Who’s most at risk of developing blood clots?

Who’s most at risk of developing blood clots?

Blood clots. Those two words can be scary, especially after a long flight or car ride when you’ve been sitting for a long time and then, shortly after, your leg starts to hurt and you wonder, “Is this what a blood clot feels like?”

To better understand blood clots and how likely you are to develop one, it’s important to know what causes them. Blood clots form when the flow of blood in a vein slows down or damage occurs to a vein and prevents your blood from circulating properly.

When blood clots occur in deep veins, such as those in your legs, it’s called deep vein thrombosis (DVT). If the clot breaks loose and travels to your brain, it can cause a stroke. If the clot travels to your lungs, it can cause a pulmonary embolism (PE). This can be a very serious condition because you can die if the flow of blood and oxygen is blocked.

Classic symptoms for DVT include pain, swelling, discoloration (bluish or reddish) and warmth. For PEs, symptoms include shortness of breath, chest pain, lightheadedness, rapid pulse, an unexplained cough – perhaps even coughing up blood.

Common risk factors include obesity, pregnancy, increase in estrogen (such as birth control pills or hormone replacement therapy), smoking, sitting for a long period of time (especially with your legs crossed) or lying in bed for a long time with your legs still. Blood clots also can form after major surgery or after you’ve injured a vein through causes such as broken bones or severe muscle injury.

If someone in your family has had a stroke, heart attack or any type of blood clots, this also can mean you are at higher risk for having clots and should talk with your doctor about it.

To reduce your risk for dangerous blood clots, health care providers offer several suggestions.

“Get active,” says Dr. Sameena Jawed, an Advocate Medical Group family medicine physician at Advocate Good Shepherd Hospital in Barrington, Ill. “Make sure to exercise regularly and avoid sitting still. If you are sitting for a long time, during travel in a plane or car, don’t cross your legs and try to stand or walk when you can. Losing weight and quitting smoking can also help you avoid blood clots.”

Sometimes, physicians prescribe blood thinners, also known as anticoagulants, to treat or prevent blood clots. The most common anticoagulant used is warfarin, which requires a patient to undergo regular blood testing to ensure the dosage is safe and effective. There are some newer medications with brand names such as Pradaxa, Xarelto and Eliquis that don’t require blood testing but do require other lab monitoring to make sure organs like the kidneys and liver are continuing to function properly.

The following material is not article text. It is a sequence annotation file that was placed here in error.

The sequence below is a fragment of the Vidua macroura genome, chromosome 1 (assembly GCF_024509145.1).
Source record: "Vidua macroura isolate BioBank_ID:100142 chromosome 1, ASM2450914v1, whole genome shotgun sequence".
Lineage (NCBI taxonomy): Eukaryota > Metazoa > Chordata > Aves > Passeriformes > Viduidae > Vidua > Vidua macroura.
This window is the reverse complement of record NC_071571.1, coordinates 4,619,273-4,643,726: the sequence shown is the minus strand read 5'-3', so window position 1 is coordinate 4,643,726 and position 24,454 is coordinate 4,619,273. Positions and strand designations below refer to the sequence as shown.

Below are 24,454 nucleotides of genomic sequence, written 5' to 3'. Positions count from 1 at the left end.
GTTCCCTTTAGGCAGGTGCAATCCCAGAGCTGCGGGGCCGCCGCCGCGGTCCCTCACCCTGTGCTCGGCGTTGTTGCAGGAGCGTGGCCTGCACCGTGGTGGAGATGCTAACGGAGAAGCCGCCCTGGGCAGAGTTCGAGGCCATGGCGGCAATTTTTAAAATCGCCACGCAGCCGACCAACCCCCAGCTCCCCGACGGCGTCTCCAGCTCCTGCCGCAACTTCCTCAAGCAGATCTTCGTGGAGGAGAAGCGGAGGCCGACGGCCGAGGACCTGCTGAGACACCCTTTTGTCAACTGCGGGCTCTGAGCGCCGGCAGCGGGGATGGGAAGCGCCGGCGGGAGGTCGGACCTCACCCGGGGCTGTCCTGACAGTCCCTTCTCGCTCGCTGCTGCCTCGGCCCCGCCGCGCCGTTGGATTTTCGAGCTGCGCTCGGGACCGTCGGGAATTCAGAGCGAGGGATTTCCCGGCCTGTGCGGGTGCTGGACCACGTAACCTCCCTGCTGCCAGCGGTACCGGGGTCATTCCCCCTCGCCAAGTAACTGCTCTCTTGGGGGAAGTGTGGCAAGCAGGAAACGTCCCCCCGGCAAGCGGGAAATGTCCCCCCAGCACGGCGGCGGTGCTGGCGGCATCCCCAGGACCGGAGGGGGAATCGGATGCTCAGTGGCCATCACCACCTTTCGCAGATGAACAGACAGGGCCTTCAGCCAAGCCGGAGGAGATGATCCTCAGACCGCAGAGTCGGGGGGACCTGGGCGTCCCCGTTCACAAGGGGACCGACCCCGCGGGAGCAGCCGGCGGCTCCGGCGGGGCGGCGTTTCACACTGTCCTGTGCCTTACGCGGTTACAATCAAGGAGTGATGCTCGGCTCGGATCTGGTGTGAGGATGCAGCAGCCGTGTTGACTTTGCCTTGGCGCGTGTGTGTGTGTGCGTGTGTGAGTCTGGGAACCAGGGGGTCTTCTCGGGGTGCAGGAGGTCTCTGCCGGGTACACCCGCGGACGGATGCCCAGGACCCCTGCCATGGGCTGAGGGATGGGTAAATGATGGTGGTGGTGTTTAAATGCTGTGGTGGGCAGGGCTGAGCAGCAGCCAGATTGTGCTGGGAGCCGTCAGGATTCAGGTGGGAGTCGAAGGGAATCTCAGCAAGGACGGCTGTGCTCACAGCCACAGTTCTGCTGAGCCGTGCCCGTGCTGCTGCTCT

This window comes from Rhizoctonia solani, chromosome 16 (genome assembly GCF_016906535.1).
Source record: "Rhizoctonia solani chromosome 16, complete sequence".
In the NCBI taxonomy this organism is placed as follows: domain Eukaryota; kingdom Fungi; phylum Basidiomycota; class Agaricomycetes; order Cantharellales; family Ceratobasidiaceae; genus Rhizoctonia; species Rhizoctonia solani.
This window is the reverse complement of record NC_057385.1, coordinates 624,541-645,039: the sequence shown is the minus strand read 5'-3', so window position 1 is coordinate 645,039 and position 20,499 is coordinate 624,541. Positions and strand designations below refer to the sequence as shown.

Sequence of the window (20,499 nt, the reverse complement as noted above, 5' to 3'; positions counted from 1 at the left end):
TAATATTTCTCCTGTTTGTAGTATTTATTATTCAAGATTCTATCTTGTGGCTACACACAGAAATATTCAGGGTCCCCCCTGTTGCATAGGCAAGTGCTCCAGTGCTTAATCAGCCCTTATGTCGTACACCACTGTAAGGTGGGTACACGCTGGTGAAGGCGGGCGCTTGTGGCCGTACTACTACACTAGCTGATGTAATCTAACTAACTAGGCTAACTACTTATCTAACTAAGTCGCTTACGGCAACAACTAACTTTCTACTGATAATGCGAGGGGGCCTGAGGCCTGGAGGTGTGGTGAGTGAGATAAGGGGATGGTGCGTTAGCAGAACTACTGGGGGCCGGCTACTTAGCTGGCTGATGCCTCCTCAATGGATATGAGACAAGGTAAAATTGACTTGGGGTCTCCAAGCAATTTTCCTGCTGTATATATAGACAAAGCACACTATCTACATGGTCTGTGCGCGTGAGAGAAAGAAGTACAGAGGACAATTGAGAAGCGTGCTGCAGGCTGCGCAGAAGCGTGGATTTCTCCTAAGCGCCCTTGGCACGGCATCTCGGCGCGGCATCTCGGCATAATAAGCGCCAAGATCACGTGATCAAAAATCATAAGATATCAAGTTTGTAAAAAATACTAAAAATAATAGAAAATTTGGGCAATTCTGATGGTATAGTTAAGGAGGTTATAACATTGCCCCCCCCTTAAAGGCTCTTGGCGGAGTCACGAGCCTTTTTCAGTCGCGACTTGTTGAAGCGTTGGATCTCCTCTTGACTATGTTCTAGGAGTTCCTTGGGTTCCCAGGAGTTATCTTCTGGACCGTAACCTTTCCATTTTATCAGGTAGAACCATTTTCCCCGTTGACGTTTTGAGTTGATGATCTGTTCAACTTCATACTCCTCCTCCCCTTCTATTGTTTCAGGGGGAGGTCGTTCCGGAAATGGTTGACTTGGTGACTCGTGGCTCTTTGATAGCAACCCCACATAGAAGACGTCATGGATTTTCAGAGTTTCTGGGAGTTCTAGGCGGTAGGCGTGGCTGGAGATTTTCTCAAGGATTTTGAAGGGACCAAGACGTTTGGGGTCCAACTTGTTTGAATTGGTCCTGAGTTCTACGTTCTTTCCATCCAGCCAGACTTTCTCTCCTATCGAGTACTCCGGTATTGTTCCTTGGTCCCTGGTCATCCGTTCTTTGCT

At Advocate Good Shepherd, patients on blood thinners are seen at the Anticoagulation Clinic, which is celebrating its 15th anniversary this year. The clinic is part of the hospital’s Health Management Center and currently is staffed with six pharmacists.

“When the clinic opened in April of 2003, seven patients were enrolled, and it was open about 24 hours each week,” says Sandra Checri, a clinical pharmacist in Good Shepherd’s Anticoagulation Clinic since 2007. “Now, the clinic is open Monday to Friday, managing more than 640 patients each month.”

The pharmacists see about 19 to 35 patients each day, working 7 am to 7 pm two days a week to accommodate after-work hours. They manage patients’ anticoagulation therapy and monitor for side effects and dosing changes when surgeries and procedures are scheduled.

“The clinic really has come a long way,” Checri says, adding that patients are seen at the clinic by physician referral and appointment only.

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About the Author

Kathleen Troher
Kathleen Troher

Kathleen Troher, health enews contributor, is manager of public affairs and marketing at Advocate Good Sheperd Hospital in Barrington. She has more than 20 years of journalism experience, with her primary focus in the newspaper and magazine industry. Kathleen graduated from Columbia College in Chicago, earning her degree in journalism with an emphasis on science writing and broadcasting. She loves to travel with her husband, Ross. They share their home with a sweet Samoyed named Maggie.